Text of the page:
It was always an open secret throughout the just-concluded campaigns that political parties had escalated their use of cyber space to reach out to voters.
From the Kenya Integrated Electoral Management System (KIEMS) that IEBC deployed for identification of voters and transmission of results, the parallel tallying centres by various political formations and candidates, to data company Cambridge Analytica whose links to the Jubilee campaigns has refused to go away, technology was at the heart of everything.
This was heightened on August 9 when Nasa presidential candidate Raila Odinga claimed that the polling agency’s software was hacked to manipulate the election results in favour of Jubilee’s Uhuru Kenyatta.
“Hackers gained power to add or delete anything on the IEBC database... We are telling our people not to accept the results, stay calm as we get deep into this,” he said, adding that the presidential results IEBC was relaying were not factual but computer generated.
Besides the statement, the Nasa leadership produced a 50-page document which it claimed were logs from IEBC’s server to demonstrate the hacking claims.
From then on, the energy-sapping countrywide campaigns had turned into boardroom cyber fights as IEBC and Jubilee denied the Nasa hacking claims.
“We have seen attempts by some people to hack into our system but they did not succeed because we have invested heavily in surveillance system,” IEBC commissioner Yakub Guliye said on Thursday, a day after Nasa made the claims of hacking.
“There was attempt but there is no evidence of access. The alleged hacking is not on our system. Claims the system was hacked are not true,” he added.
After that, IEBC went loudly silent on the matter, with chairman Wafula Chebukati and Prof Guliye refusing to respond to the Nation’s queries about the time they discovered the ‘attempt’, what prompted IEBC to check their systems against possible hacking, the measures they took to secure their systems, how far the suspect had gone into the systems by the time IEBC discovered the attempted hacking, and whether they had in their possession any digital footprints of the alleged hacker.
No sooner had Nasa made the hacking claims than controversial analyst Mutahi Ngunyi took to the social media to refute the allegations.
“No to fake hacking. We need answers on how Raila gained access to IEBC,” he said. “Nasa has a mole in IEBC. He has no name. Now they want the mole to declare Raila President. Tyranny of lies,” Mr Ngunyi added.
In effect, the controversial analyst was saying that Nasa too had illegally accessed the IEBC servers either directly or through an IEBC insider, making the last leg of the political campaigns and elections a full-blown cyber fight.
By the time Mr Ngunyi was refuting the hacking claims, Nasa principal Musalia Mudavadi, who also chaired the campaign committee, came up with further claims pointing to escalation of cyber fights.
On Thursday, Mr Mudavadi said the alliance had “received further information from confidential IEBC sources furnishing us with the actual presidential election results contained in their database.”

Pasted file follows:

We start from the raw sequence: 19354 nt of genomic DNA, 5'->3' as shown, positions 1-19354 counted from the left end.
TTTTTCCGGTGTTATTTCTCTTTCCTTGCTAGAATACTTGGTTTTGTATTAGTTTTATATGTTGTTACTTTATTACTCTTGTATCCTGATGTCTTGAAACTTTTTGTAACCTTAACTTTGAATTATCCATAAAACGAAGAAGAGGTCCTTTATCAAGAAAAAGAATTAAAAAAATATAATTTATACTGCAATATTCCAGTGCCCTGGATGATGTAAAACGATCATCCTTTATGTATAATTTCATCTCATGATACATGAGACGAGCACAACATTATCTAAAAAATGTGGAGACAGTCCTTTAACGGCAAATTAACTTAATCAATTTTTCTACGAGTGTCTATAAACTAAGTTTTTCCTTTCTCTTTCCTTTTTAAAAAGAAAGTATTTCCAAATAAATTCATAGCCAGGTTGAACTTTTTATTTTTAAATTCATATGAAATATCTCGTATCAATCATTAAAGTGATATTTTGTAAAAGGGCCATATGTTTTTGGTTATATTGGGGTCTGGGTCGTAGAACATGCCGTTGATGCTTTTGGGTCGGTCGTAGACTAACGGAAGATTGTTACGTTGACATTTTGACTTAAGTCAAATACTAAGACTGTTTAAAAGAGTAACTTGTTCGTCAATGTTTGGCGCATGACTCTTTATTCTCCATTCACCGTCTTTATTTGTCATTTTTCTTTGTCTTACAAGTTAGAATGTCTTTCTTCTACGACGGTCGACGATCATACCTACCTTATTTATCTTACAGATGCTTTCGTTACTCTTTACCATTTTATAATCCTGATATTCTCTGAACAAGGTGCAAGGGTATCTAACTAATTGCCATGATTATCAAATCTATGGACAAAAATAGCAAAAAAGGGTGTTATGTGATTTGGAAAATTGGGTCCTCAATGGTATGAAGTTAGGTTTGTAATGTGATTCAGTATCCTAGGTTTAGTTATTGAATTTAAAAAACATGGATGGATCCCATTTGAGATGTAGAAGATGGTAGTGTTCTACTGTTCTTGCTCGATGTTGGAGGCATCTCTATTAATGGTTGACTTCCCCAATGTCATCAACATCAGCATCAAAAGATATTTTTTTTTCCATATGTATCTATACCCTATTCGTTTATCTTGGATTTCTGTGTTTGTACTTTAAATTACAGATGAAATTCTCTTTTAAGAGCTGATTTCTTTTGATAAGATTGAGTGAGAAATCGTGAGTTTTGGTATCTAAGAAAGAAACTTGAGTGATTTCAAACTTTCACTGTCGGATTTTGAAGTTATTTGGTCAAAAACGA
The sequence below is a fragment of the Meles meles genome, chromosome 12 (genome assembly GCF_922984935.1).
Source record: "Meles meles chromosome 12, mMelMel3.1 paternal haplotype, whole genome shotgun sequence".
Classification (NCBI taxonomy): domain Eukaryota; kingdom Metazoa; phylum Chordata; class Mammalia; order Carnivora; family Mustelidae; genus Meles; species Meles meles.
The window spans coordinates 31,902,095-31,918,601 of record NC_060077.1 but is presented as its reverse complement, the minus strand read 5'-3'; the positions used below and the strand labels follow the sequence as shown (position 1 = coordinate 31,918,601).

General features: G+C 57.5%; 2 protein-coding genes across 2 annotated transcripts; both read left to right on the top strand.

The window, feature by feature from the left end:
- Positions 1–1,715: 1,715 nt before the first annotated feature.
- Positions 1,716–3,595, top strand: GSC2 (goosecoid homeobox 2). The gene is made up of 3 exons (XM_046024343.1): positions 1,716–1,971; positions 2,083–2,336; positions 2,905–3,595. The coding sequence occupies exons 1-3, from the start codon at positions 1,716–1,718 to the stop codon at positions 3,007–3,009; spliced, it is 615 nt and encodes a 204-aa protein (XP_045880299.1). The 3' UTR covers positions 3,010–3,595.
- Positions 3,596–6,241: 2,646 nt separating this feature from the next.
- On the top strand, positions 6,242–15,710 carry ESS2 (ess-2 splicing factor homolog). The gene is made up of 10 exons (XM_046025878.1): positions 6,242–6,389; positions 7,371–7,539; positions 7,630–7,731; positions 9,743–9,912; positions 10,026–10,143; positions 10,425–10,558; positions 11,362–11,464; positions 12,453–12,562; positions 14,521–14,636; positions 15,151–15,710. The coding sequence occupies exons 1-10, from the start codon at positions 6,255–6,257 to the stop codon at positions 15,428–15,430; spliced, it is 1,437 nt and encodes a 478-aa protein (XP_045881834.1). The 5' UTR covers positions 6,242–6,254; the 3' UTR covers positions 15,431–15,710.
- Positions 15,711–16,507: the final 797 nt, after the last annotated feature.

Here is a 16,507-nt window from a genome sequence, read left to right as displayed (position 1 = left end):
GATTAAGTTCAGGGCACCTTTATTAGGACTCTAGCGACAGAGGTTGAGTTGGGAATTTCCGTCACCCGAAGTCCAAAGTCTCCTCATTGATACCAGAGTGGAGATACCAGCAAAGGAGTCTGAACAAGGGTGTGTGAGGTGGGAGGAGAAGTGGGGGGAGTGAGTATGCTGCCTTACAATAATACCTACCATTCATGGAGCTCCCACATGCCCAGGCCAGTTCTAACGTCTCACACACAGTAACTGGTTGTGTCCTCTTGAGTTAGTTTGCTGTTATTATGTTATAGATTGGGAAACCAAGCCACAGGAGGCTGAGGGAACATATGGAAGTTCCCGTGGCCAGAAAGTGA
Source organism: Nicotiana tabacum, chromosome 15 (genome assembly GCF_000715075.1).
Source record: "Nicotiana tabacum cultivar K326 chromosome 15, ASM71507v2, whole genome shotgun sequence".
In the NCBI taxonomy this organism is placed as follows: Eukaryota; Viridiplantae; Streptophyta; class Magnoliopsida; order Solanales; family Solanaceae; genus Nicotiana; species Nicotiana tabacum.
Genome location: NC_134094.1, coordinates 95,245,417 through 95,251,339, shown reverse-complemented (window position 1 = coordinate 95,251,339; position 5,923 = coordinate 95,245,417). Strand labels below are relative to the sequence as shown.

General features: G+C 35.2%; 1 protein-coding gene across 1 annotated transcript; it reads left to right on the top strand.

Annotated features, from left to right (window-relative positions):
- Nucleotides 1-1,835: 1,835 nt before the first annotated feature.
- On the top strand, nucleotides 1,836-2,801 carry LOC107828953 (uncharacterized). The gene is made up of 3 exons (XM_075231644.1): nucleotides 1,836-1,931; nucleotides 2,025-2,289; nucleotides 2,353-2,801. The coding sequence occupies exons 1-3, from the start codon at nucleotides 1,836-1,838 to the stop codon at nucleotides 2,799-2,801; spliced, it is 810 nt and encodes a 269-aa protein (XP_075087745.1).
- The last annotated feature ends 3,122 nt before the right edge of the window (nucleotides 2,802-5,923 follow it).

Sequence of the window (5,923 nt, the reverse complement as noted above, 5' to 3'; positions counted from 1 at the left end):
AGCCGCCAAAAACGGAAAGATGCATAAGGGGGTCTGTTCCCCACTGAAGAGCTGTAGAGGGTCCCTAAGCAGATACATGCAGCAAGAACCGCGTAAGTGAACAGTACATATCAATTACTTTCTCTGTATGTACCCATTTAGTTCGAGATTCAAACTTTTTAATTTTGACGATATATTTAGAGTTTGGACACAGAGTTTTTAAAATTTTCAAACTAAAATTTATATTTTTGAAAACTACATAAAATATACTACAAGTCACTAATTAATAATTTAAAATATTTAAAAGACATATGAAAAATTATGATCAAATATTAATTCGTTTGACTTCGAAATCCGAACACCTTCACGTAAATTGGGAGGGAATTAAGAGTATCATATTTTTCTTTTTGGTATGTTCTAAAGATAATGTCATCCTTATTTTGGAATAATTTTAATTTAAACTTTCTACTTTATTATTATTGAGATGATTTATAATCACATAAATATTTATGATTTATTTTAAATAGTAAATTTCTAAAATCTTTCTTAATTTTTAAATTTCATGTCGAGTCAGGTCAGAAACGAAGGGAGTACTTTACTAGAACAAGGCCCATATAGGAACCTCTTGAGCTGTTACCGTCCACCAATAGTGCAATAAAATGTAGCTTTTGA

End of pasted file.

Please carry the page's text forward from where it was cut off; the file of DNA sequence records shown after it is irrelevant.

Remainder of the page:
“Evidently, the accurate and lawful results in the presidential election is the transmission received from the polling stations and contained in the IEBC servers and not the unverified displays,” Mr Mudavadi pointedly stated.
IT experts agree that while Kenyans were being treated to the intense campaigns, the role of cyberspace cannot be underestimated.
If anything, Nation columnist Sam Wambugu opines that it could only intensify from now onwards, especially in the next poll in 2022.
“The heated debates, lies and propaganda in cyberspace only leaves majority of tech-illiterate Kenyans confused or relying on lies that often cloud the messages from politicians.
I have no doubt that the next election will by far be won on cyber platforms. Voter education need to go hand in hand with technology literacy,” said Mr Wambugu.
Mr Wambugu further says that technology, especially the one employed in this election, is very complex.
“To many, it’s a black hole. It’s very tech-heavy for the less tech-savvy population. To the common man, when you add politics into technology, it becomes anything but understandable. Because of the difficulty in understanding technology, many people believe what their leaders tell them. If they say the system was hacked, many could swallow that — and the opposite is also true,” he said.
Furthermore, Mr Wambugu notes that the accusations and counter-accusations regarding the alleged hacking of technology is coming hot on the heels of Russia’s tampering with America’s last elections through use of cyber tools.
The alleged Russia tampering with the US 2016 elections has now thrust technology into the spotlight and is now a subject of ongoing investigations by various agencies, including a special counsel and two committees of the US Congress.
For Dr Shem Ochuodho, from a technological perspective, the results IEBC was relaying had “some gaps” that can only be solved through a bipartisan approach.
“It is hard to say whether the IEBC system was hacked... but the constant 11 per cent difference (between President Kenyatta and Mr Odinga), from start to end, was unusual. It is not that it is impossible but it raises questions,” said Dr Ochuodho.
And so, even as the dust settles on the August 8 elections, with the IEBC yet to publish its report on the alleged hacking, the cyber fights that characterised these polls will likely become a major political talking point.